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View Ginette Petitpas Taylor Profile
Lib. (NB)
Madam Speaker, this is the first time I have had an opportunity to speak during this 43rd Parliament, so I want to take a moment to thank my constituents from the beautiful riding of Moncton—Riverview—Dieppe.
Members certainly would not be in this place without the hard work of many people, and I am very blessed to have had a tremendous team of volunteers that supported me during the summer and fall of 2019. I want to thank each and every one of them. I want to thank my constituents, the volunteers, the donors and riding associations because they worked with me hand in hand to make this a reality. It has truly been the honour of my life to represent the great folks of Moncton—Riverview—Dieppe.
I rise in the House today to speak to Bill C-3, an act that would create a public review and complaints commission, which would provide Canadians with added accountability measures.
Before I proceed, I want to take a moment to acknowledge the work currently performed by front-line officers at our airports, who work tirelessly to protect us from the coronavirus. Though the risk to Canadians remains low, we do not often take the time to commend those who dedicate their time and effort to keeping us safe, day in and day out.
Looking at the months and weeks to follow, there will be long weekends and March breaks. Many of my constituents will visit another province or territory to see family, cross the border for weekend shopping or leave the continent altogether to go on a well-earned vacation. However, if they do decide to travel I, like other members in the House, want my constituents to have a hassle-free and stress-free experience.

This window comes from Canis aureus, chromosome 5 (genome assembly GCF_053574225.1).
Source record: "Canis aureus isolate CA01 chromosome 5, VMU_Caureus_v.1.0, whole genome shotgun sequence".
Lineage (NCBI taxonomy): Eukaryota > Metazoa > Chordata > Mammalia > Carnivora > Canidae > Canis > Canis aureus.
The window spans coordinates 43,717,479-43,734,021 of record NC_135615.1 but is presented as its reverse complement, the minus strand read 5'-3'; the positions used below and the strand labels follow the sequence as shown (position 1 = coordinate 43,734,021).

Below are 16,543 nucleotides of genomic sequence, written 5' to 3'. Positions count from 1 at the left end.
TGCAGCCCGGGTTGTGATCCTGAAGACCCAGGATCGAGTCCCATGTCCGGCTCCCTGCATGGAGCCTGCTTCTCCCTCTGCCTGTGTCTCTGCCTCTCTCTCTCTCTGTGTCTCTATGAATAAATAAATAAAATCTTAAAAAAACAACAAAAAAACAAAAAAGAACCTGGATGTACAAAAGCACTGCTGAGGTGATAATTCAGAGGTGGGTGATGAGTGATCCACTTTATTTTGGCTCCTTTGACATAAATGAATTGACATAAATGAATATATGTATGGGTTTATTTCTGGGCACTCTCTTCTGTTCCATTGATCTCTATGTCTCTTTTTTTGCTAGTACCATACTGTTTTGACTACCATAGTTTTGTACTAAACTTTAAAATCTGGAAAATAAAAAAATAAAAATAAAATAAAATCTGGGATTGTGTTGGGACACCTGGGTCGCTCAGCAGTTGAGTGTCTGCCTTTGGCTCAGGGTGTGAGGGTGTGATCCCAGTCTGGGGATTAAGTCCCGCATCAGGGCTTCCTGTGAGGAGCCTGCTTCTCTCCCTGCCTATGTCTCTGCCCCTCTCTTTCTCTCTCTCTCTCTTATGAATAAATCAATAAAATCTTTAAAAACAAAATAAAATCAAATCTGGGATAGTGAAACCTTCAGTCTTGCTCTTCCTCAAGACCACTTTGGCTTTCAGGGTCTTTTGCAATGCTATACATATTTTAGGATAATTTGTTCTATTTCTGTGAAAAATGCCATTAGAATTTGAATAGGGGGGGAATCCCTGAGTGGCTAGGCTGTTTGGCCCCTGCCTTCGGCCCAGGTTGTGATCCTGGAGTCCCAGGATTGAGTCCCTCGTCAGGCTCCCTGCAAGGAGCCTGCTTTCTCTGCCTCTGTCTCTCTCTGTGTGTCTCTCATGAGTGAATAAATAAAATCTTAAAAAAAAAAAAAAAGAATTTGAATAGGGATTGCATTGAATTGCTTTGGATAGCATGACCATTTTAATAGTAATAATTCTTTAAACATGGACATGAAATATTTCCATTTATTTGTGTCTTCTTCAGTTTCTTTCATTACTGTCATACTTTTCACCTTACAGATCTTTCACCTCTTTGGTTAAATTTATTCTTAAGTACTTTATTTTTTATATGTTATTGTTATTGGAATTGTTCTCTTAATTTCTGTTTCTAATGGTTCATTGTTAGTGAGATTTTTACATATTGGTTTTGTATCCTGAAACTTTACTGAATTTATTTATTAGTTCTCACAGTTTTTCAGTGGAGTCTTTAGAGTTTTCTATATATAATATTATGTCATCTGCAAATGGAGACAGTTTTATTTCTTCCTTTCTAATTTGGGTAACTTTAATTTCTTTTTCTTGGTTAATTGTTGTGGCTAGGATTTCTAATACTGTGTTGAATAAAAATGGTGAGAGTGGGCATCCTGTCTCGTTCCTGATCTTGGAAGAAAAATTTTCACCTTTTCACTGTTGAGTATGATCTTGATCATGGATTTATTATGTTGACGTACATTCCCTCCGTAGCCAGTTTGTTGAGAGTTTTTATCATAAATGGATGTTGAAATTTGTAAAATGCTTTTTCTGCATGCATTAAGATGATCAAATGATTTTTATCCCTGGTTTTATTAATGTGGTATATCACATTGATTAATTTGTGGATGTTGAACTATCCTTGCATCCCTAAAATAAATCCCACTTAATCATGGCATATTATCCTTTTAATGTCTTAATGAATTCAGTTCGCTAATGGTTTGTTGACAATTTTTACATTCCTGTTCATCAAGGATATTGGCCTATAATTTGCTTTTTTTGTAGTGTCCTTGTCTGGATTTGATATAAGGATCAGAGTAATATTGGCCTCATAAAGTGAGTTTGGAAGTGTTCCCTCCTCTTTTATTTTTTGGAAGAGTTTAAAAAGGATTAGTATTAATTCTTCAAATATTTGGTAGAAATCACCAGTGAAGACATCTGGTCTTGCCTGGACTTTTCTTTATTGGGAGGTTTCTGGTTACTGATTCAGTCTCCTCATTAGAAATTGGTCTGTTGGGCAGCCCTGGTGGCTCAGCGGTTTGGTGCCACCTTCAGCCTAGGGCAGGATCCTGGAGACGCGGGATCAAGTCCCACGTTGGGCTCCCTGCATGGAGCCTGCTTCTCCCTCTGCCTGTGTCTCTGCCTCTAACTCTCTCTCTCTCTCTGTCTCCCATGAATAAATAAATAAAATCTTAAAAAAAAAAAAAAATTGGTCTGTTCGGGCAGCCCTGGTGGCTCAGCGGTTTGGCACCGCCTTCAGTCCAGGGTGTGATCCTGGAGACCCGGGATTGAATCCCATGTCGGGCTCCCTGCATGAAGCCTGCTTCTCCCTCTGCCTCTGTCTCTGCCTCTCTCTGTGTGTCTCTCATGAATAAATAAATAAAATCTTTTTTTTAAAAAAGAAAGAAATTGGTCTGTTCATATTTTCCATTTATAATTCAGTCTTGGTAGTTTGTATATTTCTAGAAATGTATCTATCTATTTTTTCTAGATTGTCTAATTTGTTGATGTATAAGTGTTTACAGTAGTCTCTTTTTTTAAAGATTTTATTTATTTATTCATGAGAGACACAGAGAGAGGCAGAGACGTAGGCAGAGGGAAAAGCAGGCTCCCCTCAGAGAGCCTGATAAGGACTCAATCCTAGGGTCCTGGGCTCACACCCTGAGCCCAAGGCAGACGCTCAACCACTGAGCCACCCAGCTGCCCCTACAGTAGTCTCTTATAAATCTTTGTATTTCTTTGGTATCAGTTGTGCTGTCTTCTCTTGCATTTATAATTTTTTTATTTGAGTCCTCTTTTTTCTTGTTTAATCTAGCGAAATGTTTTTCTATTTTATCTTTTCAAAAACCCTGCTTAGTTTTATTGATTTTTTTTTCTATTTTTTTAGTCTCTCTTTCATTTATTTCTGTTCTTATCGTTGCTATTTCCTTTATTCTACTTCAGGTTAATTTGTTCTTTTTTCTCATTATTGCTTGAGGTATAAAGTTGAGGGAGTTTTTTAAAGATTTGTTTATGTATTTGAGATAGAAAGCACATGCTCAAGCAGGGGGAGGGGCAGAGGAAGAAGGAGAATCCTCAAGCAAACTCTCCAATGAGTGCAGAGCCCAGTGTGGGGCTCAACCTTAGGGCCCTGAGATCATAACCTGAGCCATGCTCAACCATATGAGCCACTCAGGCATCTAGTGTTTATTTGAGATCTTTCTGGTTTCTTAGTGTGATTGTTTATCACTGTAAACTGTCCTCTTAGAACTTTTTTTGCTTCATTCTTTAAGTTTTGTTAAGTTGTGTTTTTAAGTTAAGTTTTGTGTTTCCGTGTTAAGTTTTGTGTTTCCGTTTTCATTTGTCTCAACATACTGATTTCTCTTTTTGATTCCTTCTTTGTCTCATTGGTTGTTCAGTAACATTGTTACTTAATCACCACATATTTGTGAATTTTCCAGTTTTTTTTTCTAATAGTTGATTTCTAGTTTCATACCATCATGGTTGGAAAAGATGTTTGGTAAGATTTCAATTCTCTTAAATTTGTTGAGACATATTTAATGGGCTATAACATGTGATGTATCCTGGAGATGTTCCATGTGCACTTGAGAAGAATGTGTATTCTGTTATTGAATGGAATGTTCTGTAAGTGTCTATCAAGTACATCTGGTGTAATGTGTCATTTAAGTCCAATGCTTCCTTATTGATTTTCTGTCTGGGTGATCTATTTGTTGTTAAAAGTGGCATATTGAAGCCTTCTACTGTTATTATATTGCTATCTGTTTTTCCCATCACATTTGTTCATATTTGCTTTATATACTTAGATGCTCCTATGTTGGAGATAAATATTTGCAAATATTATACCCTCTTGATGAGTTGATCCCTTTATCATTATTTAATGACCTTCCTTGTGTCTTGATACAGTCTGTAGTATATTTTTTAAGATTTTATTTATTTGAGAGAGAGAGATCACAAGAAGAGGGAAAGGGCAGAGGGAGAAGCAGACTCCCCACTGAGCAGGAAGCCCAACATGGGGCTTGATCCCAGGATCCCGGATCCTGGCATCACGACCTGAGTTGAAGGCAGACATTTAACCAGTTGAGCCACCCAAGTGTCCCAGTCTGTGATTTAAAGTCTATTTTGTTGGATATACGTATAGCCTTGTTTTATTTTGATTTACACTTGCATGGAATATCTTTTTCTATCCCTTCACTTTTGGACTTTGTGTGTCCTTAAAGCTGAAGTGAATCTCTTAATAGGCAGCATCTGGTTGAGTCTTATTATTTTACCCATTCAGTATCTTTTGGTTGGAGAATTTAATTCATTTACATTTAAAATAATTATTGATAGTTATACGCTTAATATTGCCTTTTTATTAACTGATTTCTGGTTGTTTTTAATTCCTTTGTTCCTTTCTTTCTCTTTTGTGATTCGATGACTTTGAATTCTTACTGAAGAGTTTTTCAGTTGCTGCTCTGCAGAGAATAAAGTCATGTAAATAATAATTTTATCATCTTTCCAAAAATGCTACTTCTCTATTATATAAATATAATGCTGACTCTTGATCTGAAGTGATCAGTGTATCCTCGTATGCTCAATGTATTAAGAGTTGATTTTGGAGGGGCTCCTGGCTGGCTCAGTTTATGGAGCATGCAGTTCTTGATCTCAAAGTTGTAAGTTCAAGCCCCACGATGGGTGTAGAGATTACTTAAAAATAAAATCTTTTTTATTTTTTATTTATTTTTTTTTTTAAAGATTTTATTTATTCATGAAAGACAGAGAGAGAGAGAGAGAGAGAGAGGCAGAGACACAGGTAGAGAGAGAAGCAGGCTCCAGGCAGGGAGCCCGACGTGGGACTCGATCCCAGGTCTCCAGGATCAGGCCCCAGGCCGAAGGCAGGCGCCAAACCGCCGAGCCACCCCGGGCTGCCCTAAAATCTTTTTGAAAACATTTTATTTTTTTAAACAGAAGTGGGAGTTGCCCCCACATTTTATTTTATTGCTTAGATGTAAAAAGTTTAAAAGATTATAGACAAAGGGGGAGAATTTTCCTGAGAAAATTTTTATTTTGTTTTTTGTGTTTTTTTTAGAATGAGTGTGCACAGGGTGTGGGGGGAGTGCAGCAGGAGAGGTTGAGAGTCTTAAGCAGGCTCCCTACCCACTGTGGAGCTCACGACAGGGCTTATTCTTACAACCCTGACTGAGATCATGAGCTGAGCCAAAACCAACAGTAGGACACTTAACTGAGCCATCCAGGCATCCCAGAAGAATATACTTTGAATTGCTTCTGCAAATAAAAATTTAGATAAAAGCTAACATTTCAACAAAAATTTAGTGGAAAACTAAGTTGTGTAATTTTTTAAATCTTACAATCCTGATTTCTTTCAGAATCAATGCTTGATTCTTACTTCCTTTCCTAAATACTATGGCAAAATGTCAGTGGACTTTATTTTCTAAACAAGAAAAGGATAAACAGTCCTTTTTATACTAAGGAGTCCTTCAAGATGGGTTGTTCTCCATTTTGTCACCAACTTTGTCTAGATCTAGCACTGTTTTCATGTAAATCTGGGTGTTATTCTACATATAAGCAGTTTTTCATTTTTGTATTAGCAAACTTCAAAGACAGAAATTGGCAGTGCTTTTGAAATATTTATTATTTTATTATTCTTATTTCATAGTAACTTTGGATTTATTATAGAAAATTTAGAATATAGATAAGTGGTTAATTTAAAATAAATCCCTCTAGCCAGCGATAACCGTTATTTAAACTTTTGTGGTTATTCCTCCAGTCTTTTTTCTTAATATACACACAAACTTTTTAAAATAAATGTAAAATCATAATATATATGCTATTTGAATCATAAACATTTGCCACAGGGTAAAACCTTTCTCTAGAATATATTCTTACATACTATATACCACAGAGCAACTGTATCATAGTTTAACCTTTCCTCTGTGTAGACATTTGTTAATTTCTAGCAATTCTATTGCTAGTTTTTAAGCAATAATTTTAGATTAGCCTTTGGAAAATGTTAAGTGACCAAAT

I know that during the course of the debate on policies and legislation, there are often partisan disagreements and arguments. However, when it comes to this bill, I am pleased to say that so far we have seen non-partisan support which, to me, is very encouraging. I thank all members for helping to make this bill as strong as possible as we move forward.
Thus far, we have come to agreement on a few items. First is the tremendous quality of the work undertaken by our border officers and the CBSA. Second is the necessity of ensuring that any negative, or otherwise unprofessional, experiences can be independently heard and reviewed.
We have heard from other members that the CBSA processes millions of travellers and shipments every year at multiple points across Canada and abroad. When looking at 2018 and 2019 statistics, this included 96 million travellers. That is an astonishing number. They also looked at 27.3 million cars, 34.5 million air passengers and 21.4 million commercial releases. Every day, at 13 international airports, 117 land border crossings, 27 rail sites and beyond, CBSA officers provide consistent and fair treatment to travellers and traders.